Glassa di albicocca/ apricot glaze

  • 2/3 cup good quality apricot jam
  • 2- 3 teaspoons water or fresh lemon juice

Heat the jam and water in a small heavy saucepan over moderate heat until the mixture comes to a boil, then strain through a sieve. Use the glaze while still warm.

Buona Pasqua a Tutti.

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In My Camping Kitchen, April 2015

I’m back in my camp kitchen for the last time this season. After Easter, it’s time to pack up the van and tuck things away for another year. My camp kitchen is always on the go, along with my daughter’s neighbouring van kitchen, feeding a fluctuating family of four generations. There is always a big pot of vegetable soup or a minestrone,  simple casseroles for the kids who are always hungry, rice cookers and woks and jaffles for breakfast. This Easter weekend, there are hot cross buns, a Lentil shepherds pie for good Friday, and stashed chocolate eggs for Sunday.

Breakfast jaffles of fried egg, cheddar cheese, tomato and onion.
Breakfast jaffles of fried egg, cheddar cheese, tomato and onion and home made tomato chutney.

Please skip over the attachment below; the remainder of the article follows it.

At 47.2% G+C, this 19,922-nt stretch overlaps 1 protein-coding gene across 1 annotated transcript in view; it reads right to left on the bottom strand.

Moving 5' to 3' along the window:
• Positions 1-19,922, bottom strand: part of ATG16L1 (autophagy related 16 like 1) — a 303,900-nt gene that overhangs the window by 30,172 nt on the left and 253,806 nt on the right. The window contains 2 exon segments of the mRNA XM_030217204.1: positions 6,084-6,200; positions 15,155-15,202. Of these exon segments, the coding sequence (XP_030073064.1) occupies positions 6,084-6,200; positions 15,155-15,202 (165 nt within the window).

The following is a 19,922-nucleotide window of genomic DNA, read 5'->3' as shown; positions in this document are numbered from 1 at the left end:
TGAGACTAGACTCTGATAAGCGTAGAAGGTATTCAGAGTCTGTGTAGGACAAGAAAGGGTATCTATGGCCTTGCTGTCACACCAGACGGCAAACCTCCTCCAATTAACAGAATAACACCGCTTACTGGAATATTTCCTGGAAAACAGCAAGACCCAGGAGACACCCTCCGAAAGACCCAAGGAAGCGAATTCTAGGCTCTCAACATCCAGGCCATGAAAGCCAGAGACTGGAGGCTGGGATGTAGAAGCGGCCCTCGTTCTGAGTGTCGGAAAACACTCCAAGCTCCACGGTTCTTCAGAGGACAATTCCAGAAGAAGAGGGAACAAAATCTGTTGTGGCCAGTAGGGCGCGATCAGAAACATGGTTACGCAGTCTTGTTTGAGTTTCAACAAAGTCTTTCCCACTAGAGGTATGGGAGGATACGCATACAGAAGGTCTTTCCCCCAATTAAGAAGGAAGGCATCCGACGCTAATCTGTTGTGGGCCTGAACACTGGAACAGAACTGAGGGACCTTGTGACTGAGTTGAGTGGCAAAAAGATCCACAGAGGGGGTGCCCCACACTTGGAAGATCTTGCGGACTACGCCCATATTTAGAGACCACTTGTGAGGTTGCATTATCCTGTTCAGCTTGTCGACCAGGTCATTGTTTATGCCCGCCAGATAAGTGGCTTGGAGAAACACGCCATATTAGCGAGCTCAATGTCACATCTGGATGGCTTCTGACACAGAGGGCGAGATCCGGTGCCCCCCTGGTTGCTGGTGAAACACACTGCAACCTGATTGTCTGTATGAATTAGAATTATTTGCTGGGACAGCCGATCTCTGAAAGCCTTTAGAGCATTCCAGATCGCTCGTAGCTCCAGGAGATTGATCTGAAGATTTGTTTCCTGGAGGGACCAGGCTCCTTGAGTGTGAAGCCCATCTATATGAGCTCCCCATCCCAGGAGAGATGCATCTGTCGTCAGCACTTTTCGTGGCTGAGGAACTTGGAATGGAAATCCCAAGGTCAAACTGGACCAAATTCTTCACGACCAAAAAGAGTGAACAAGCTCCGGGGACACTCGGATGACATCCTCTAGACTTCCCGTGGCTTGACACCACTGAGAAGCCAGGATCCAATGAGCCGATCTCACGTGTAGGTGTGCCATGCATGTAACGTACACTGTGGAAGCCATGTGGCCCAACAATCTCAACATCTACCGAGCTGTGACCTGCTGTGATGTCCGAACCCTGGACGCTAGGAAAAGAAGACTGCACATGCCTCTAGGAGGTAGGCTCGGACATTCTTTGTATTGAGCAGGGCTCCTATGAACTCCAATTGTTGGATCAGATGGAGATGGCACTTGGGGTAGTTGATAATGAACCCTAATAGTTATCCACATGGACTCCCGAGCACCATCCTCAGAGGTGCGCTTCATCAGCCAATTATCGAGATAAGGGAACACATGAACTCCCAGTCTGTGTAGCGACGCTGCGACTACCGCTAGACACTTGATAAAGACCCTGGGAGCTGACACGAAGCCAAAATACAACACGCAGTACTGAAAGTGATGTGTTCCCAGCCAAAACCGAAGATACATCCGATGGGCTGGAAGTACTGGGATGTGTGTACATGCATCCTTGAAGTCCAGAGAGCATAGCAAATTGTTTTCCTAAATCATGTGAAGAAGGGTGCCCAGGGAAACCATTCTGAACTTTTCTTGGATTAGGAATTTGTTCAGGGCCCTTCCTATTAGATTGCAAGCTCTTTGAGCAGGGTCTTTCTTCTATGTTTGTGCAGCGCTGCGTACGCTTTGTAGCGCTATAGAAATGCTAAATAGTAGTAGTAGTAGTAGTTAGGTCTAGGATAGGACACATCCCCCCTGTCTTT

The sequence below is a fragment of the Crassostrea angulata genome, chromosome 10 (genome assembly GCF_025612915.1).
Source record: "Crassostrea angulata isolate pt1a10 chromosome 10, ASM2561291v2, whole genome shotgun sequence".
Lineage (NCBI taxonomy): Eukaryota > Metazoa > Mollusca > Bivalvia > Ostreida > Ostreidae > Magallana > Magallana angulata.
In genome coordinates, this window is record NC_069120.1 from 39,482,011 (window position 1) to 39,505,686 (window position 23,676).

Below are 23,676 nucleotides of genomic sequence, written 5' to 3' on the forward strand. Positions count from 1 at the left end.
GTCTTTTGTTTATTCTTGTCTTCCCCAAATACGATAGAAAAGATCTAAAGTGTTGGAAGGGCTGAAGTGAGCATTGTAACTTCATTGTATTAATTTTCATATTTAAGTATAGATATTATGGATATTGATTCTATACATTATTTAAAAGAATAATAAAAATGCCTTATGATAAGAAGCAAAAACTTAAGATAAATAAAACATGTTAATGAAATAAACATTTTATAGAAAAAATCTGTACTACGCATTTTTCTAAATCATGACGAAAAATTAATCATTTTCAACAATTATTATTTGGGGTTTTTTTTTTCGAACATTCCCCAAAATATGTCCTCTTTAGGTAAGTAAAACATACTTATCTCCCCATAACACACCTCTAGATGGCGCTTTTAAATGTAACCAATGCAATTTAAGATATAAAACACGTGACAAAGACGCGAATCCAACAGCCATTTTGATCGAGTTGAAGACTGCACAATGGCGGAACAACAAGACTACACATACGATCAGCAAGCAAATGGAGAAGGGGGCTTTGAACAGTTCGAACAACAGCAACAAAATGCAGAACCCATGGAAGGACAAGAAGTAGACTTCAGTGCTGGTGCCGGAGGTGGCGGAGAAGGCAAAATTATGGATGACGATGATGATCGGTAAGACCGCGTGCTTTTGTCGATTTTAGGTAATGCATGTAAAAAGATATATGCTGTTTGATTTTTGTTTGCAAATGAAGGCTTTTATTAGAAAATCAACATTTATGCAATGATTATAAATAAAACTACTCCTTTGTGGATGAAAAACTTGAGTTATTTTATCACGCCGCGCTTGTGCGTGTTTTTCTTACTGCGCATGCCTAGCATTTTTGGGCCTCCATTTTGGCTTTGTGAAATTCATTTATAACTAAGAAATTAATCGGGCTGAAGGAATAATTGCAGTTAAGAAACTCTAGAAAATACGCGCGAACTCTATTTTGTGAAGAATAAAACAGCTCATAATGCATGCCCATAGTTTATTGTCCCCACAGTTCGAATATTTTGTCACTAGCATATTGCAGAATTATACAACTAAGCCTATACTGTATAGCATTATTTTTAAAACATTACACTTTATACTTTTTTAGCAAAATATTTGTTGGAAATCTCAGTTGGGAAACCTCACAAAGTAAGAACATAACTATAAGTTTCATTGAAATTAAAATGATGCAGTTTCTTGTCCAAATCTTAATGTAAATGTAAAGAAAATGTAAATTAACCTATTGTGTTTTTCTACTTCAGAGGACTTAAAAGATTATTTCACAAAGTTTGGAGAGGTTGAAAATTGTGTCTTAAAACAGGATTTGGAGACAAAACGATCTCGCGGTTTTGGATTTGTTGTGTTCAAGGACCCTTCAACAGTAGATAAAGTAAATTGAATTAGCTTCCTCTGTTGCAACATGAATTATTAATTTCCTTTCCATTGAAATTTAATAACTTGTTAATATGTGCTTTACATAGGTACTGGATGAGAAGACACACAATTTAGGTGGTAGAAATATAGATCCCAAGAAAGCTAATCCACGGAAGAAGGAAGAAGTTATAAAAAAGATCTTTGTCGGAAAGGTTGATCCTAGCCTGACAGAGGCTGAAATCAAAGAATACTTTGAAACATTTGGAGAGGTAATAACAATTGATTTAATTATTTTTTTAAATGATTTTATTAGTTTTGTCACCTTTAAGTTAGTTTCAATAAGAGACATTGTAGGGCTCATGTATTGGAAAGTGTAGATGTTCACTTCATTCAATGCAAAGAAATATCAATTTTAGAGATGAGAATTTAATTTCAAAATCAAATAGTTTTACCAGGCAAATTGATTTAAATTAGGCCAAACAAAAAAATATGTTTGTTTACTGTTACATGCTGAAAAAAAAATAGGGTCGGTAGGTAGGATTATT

I love old Chinese enamel ware, most of which was produced during the Cultural Revolution, that difficult period in Chinese history. This set of bowls with lids is so handy in my camping kitchen. Just for you, Nancy!

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Last week we celebrated Mischa’s 18th birthday and these left over frozen pizza came to the beach to be reheated in the camp oven. Perfect for a cool day.OLYMPUS DIGITAL CAMERA

On Good Friday, hot cross buns in the fresh air, slathered in butter, is a tradition worth keeping.  Have you noticed that the big supermarkets begin churning these out on Boxing Day? I refuse to buy any before Good Friday. As well as explainng the significance of these buns to the children, we also sing this rather odd nursery rhyme,

Hot cross buns, hot cross buns, 

One a penny, two a penny

Hot cross buns.

If you have no daughters, 

give them to your sons,

One a penny, two a penny

Hot cross buns. 

I found this little pinch pot at one of the weekend markets in Mornington Peninsula. It now lives in the camper trailer kitchen.